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Recent Hospital Care Reviews in East Dover

  • A
    The services here are always excellent. I had to sleep in the emergency room overnight, and it was very noisy. That's my only complaint. The treatment was great.
    - Wiliam P.
  • A
    Brandon Medical Center
    It is nice. It is like Vermont and everybody here is friendly. You don't have a really long wait and that is what I like. They generally take you in at the time of your scheduled appointment. The nurses there are good and they don't pop me too often when I have my blood drawn. The staff is wonderful and they return phone calls and everything all the time. They are always available and they will take you in if you walk in with a problem.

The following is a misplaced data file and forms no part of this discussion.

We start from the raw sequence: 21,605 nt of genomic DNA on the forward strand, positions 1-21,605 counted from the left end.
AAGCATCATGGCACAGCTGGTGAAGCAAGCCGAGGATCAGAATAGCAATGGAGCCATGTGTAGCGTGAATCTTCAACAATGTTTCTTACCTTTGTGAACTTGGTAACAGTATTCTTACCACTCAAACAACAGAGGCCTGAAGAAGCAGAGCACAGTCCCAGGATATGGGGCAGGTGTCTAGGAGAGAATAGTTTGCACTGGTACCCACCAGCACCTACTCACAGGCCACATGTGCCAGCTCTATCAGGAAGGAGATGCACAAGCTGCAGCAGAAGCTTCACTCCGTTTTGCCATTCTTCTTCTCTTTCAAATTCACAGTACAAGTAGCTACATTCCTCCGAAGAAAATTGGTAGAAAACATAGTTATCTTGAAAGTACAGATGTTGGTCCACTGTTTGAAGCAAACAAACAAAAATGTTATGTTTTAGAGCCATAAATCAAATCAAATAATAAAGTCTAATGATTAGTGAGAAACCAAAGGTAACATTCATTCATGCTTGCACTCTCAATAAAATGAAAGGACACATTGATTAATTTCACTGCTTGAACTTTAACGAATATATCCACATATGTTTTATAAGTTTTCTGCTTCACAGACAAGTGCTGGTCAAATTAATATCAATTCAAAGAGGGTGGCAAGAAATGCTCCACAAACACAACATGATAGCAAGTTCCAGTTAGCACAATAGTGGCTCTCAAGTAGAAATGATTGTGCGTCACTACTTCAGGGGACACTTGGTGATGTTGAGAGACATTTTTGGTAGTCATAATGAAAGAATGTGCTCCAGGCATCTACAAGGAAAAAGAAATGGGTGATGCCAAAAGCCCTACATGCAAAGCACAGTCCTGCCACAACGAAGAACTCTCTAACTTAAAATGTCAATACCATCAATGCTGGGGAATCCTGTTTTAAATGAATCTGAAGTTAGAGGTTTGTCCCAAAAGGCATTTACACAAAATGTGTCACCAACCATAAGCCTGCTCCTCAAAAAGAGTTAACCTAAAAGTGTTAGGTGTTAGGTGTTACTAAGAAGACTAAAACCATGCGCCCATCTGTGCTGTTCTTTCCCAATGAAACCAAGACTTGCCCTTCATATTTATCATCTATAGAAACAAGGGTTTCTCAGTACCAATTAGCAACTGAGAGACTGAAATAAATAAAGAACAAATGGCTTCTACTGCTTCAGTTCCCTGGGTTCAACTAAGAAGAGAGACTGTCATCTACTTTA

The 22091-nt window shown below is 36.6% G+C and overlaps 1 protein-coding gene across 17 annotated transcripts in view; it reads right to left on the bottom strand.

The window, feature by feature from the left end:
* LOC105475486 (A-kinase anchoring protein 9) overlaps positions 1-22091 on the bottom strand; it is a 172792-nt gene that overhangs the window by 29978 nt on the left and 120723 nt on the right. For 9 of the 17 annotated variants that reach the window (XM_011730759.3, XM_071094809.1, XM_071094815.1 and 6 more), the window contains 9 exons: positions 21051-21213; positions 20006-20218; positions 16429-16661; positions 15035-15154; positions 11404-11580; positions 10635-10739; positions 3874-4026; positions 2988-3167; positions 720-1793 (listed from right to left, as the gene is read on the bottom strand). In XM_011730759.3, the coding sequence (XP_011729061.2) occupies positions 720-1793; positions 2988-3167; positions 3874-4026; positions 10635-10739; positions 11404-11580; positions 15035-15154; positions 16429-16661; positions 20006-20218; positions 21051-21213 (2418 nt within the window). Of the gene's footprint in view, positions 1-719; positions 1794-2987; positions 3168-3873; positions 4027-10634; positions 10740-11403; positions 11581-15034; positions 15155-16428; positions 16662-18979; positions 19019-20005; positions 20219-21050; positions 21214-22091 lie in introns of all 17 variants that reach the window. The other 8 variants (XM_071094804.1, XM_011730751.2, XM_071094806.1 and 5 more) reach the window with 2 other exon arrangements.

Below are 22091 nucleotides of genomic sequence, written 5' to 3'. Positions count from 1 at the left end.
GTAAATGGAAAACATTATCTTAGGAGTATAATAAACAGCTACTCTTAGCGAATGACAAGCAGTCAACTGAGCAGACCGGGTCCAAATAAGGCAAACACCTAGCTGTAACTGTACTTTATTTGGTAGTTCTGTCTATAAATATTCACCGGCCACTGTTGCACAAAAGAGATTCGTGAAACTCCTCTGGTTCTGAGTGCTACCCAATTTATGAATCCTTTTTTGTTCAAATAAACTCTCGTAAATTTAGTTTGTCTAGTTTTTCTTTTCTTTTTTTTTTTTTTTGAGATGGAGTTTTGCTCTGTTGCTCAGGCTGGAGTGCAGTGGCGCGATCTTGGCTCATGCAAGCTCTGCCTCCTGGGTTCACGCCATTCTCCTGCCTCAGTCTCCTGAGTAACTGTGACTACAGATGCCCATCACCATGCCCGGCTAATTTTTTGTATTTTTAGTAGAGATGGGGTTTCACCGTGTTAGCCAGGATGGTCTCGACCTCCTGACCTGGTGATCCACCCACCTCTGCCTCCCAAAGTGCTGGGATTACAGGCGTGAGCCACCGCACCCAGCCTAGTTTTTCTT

- Viola L.
  • B
    Northeastern Vermont Regional Hospital
    they were fine and we would use them in the future. The administrative staff and communications were a bit lacking as I had to sign two releases for the results to be sent to me, but this was a small problem that could be readily corrected with better communications.
    - Cheryl W.
  • D
    Rutland Regional Med Ctr EMR